Double cleansing, for example, uses an emulsifying oil or balm to remove makeup and sunscreen thoroughly before using a lathering face wash. The more involved cleansing process might seem like a pain, but is a key in Japanese skincare for many reasons: not only does double cleansing properly clear the pores of any leftover dirt, makeup, build-up, and the like that might clog them and lead to a break-out emergency the next day, double cleansing also makes the nourishing part of the routine far more impactful. Without the extra grime on your face, lotions, serums, and sheet masks absorb into the skin with minimum resistance.

DHC Deep Cleansing Oil

DHC Deep Cleansing Oil

Senka All Clear Gel Cleanser and Makeup Remover

Senka All Clear Gel Cleanser and Makeup Remover


Exfoliation

As mentioned earlier, a difference between the morning and evening skincare routines is the addition of exfoliation. Exfoliation in a J-Beauty routine generally takes place in the second step of double cleansing, and is also a function of some toners.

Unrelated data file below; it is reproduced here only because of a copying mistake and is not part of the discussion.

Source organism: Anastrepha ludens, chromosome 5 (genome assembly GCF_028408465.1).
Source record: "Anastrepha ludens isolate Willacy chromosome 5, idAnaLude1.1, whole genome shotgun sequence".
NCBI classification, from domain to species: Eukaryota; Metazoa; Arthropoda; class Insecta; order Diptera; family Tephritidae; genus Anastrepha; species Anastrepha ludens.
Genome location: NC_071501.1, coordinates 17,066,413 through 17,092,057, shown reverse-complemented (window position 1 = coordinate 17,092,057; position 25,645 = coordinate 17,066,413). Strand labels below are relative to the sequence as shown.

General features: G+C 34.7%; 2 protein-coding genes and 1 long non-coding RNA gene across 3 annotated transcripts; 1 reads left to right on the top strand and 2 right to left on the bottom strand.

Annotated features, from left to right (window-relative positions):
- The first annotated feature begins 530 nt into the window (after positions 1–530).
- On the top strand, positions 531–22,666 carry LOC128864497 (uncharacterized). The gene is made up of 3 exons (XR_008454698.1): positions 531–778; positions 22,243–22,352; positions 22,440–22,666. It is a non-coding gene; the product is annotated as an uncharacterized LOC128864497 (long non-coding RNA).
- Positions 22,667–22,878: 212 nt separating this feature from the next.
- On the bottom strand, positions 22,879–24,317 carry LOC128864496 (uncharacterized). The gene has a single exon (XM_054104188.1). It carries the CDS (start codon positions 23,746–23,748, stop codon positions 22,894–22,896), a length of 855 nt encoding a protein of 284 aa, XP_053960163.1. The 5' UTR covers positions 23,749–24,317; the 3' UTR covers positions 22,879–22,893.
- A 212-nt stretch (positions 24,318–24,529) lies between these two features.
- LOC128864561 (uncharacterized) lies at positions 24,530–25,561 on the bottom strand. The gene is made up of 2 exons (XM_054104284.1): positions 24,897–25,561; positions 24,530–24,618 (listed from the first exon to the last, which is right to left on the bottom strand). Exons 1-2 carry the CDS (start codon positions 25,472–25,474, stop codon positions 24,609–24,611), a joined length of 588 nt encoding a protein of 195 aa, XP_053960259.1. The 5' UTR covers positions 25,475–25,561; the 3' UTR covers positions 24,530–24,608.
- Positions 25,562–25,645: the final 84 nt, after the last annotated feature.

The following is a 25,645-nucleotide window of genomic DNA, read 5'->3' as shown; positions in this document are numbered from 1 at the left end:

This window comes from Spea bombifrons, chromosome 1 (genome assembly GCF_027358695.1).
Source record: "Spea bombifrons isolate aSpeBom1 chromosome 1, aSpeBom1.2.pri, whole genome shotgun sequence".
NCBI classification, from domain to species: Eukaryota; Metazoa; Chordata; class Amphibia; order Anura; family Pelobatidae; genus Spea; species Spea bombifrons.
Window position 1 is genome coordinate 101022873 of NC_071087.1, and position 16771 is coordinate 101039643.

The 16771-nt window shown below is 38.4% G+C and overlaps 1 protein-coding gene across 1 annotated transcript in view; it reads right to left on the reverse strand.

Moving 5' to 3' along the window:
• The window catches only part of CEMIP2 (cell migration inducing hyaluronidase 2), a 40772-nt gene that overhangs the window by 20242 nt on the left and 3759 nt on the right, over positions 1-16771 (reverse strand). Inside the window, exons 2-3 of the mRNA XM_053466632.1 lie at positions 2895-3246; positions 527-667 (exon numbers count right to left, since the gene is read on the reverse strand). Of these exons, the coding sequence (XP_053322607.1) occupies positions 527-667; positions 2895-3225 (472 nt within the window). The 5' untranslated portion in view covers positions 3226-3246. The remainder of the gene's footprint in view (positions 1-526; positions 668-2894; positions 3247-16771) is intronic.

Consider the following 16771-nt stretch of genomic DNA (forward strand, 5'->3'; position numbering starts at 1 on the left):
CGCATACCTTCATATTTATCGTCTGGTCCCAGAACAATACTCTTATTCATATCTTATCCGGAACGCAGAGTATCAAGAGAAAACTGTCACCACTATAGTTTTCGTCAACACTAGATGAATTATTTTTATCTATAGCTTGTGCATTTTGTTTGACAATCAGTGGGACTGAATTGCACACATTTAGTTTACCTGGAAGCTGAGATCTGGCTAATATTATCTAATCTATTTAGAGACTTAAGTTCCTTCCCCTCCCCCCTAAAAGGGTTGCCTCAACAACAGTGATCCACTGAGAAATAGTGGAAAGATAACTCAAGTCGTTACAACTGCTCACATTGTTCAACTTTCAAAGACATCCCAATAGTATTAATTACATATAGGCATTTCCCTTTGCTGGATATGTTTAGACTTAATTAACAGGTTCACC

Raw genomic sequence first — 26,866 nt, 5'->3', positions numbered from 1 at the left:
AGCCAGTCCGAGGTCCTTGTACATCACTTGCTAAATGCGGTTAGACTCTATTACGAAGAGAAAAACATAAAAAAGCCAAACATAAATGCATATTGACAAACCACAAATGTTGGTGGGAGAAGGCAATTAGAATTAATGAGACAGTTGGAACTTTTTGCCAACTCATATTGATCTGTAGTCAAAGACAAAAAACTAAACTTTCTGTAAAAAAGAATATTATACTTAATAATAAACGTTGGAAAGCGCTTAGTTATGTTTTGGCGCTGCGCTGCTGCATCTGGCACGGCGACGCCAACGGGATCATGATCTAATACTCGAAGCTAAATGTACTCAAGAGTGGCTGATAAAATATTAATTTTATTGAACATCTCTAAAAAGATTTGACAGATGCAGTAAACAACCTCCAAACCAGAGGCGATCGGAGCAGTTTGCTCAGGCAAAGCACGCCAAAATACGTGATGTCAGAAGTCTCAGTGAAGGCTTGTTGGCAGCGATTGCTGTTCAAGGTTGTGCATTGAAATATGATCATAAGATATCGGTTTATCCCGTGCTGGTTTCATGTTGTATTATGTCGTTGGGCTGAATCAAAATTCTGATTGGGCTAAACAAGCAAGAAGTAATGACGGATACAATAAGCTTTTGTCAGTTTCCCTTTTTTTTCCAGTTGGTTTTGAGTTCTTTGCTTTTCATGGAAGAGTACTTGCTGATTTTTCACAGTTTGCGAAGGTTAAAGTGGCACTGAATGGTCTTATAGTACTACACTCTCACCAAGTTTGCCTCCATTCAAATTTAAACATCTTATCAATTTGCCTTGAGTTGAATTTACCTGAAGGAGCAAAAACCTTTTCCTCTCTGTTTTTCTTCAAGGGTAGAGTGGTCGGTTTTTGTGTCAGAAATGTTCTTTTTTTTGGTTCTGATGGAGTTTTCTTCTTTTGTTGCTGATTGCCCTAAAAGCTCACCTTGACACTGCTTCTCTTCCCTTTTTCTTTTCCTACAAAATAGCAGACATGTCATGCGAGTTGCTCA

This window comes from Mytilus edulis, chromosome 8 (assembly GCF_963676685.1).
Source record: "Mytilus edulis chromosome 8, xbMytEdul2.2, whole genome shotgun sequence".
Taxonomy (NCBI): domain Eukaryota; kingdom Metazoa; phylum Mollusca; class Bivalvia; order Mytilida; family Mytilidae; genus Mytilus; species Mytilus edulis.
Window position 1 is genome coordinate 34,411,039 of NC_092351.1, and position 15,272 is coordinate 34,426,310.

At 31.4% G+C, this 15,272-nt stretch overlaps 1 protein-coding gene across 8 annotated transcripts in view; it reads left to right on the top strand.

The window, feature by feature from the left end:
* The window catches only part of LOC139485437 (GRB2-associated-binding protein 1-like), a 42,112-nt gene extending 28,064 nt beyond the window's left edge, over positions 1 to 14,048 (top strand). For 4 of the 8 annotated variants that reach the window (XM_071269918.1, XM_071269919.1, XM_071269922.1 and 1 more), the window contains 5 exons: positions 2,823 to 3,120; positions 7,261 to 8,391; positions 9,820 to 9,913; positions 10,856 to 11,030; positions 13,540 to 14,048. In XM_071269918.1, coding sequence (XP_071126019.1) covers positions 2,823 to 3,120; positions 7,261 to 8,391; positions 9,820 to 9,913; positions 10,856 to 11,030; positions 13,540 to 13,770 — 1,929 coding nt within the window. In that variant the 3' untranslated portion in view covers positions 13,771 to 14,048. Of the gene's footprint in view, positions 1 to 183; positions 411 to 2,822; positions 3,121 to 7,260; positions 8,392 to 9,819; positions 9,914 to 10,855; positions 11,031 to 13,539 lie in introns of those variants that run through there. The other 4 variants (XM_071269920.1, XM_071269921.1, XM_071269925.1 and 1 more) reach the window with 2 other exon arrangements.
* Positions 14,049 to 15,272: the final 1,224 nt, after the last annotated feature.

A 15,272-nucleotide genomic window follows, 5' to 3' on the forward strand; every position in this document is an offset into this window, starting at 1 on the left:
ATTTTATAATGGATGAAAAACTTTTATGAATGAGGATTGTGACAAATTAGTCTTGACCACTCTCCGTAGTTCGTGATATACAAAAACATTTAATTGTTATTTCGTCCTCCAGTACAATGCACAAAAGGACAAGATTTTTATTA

There are two types of exfoliation: physical and chemical.

Physical exfoliation relies on physical friction to remove dead skin cells, with some popular physical exfoliants being face cloths and powder face washes. Powder face washes, for example, are especially loved in Japan due to their slightly grainy texture, which gently removes dead skin cells to reveal softer, smoother skin. Interestingly enough, many powder face washes in Japan also integrate chemical exfoliation!

Chemical exfoliants use BHAs, AHAs, and enzymes to remove dead skin cells and any leftover build-up in the pores that the double cleansing process may have missed. The name sounds scarier than physical exfoliation for sure, but can actually be the less aggressive option.

Exfoliation preps the face for later steps, therefore making absorption of toners, serums, creams, and what-have-you into newer skin cells more effective. Since exfoliation sounds like such an important step in a J-Beauty routine, many newbies will make the mistake of exfoliating every single day. How often you should exfoliate depends on the kind of exfoliation you are incorporating—for physical exfoliation, 1-3 times a week is ideal, whereas gentler chemical exfoliants can be used daily. More potent chemical peels with higher concentrations of acids should be used once a week or as instructed by the product packaging.